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Office of Special Counsel widens Pompeo probe into Hatch Act violations

The Hill logo The Hill 10/26/2020 Laura Kelly
a close up of a man with a beard looking at the camera: Office of Special Counsel widens Pompeo probe into Hatch Act violations © Greg Nash Office of Special Counsel widens Pompeo probe into Hatch Act violations

The Office of Special Counsel (OSC) has launched a probe into whether Secretary of State Mike Pompeo violated the Hatch Act by delivering prerecorded remarks to the Republican National Convention while on official diplomatic travel in Israel, top Democratic House lawmakers said on Monday.

"Our offices have confirmed that the Office of Special Counsel has launched a probe into potential Hatch Act violations tied to Secretary Pompeo's speech to the Republican National Convention," Rep. Eliot Engel (D-N.Y.), chairman of the House Foreign Affairs Committee, and Rep. Nita Lowey (D-N.Y.), chairwoman of the House Appropriations Committee, said in a statement.

Pompeo has defended his convention participation, saying he took part in his personal capacity and not as part of official business. He said his remarks were also cleared by lawyers at the State Department.

But Democrats have homed in on what they say is Pompeo's obvious politicization of the State Department, arguing that his speech to the convention, recorded from Jerusalem and while on official diplomatic travel, was in violation of the Hatch Act and the secretary's own State Department guidelines prohibiting staff from participating in partisan events.

They launched their own investigation in August over potential Hatch Act violations.

The OSC probe into Pompeo's convention speech follows the revelation last week that the independent federal watchdog opened a case file into potential Hatch Act violations over Pompeo's promise to release emails related to former Secretary of State Hillary Clinton's use of a private server.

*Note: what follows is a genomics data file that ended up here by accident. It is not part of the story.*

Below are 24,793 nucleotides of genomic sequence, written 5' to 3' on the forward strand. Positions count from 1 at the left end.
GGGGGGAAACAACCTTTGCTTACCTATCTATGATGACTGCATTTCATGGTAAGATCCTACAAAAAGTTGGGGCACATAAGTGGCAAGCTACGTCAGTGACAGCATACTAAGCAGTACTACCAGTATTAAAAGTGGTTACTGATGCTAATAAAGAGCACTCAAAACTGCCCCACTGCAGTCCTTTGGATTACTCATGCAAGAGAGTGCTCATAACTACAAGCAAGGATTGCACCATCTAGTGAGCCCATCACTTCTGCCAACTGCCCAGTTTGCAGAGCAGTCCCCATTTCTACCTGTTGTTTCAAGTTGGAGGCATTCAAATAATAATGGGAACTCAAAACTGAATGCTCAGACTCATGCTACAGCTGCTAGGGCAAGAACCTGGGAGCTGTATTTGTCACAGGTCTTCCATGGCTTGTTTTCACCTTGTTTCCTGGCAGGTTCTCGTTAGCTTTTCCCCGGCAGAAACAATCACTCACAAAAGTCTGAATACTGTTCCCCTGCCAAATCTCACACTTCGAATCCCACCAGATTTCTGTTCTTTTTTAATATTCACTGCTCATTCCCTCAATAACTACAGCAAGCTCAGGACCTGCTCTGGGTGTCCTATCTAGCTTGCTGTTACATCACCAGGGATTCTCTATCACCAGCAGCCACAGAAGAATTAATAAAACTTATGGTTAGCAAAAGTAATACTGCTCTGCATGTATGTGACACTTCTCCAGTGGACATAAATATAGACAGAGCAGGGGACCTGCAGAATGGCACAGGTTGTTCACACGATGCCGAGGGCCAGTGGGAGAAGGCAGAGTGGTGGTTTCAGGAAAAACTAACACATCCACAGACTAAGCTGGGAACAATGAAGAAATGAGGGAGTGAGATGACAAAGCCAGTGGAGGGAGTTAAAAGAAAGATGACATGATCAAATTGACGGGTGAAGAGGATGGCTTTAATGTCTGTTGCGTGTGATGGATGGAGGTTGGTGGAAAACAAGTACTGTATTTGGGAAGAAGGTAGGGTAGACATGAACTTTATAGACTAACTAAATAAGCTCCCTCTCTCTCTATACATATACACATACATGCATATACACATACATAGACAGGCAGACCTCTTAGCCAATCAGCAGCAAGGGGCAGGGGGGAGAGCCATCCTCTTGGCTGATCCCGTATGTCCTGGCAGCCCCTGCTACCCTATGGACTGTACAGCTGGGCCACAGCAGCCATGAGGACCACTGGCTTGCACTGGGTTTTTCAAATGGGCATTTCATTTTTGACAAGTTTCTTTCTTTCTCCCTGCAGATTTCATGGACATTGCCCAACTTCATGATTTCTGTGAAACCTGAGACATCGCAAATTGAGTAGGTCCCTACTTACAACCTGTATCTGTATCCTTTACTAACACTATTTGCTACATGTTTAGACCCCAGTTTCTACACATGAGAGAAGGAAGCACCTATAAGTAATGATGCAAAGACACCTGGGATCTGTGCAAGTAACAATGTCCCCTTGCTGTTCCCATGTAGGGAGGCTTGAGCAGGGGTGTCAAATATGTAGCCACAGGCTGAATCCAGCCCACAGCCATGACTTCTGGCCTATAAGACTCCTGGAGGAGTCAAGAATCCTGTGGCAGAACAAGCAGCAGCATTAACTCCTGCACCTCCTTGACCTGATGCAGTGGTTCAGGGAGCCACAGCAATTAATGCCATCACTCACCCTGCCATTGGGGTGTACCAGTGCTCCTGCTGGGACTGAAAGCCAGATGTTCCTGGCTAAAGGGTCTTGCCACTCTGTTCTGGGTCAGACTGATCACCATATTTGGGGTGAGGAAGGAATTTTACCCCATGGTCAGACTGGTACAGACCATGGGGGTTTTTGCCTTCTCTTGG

The case file was opened in response to a request by American Oversight, an independent, nonpartisan, nonprofit ethics watchdog group.


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Pompeo, in response to a complaint by President Trump in an interview on Fox Business earlier this month, has said he would work to release Clinton's emails.

"We'll produce them when they are prepared to be produced," Pompeo said in a briefing with reporters last week.

Democrats have also taken issue with Pompeo's speeches to domestic audiences in key swing states weeks before the Nov. 3 presidential election, saying the secretary is stumping for Trump.

This includes a speech to the Wisconsin Legislature on Sept. 24 and a baptist church in Texas on Sept. 20. On Oct. 3, Pompeo delivered virtual remarks to the Florida Family Policy Council Gala, an anti-abortion Christian conservative organization. He had canceled attending the event in-person following an outbreak of COVID-19 in the White House that infected the president.

Democrats accuse Pompeo, who is a former Republican congressman from Kansas and considered a potential 2024 presidential candidate, as using his office to lay the groundwork for his future political ambitions.

"As we get closer to both this year's election and his own inevitable return to electoral politics, Mike Pompeo has grown even more brazen in misusing the State Department and the taxpayer dollars that fund it as vehicles for the Administration's, and his own, political ambitions," Engel and Lowey said in their statement.

"The Department has repeatedly missed Congressional overseers' deadlines for producing documents on his recent domestic speeches that will help us understand whether they were improper political activities. So we're grateful to OSC-whom Mr. Pompeo can't fire as he did the Inspector General-for looking into this matter."

The State Department has defended Pompeo's domestic travel as communicating directly to the American people the mission of the State Department and Trump's foreign policy agenda.

Democrats are also investigating whether Pompeo's push for the dismissal of the State Department's inspector general Steve Linick in March amounted to an act of political retaliation. Linick was looking into whether Pompeo and his wife misused department resources for their own personal benefit, an investigation that is believed to be ongoing.

"The State Department has a legal obligation under the Federal Records Act to create and retain documentation of the Department's actions, including by the Secretary and his inner circle," Engel and Lowey wrote. "Congress has every right to review those official records. Whether it's before Secretary Pompeo's departure or afterwards, the truth about this administration's corruption will come out."

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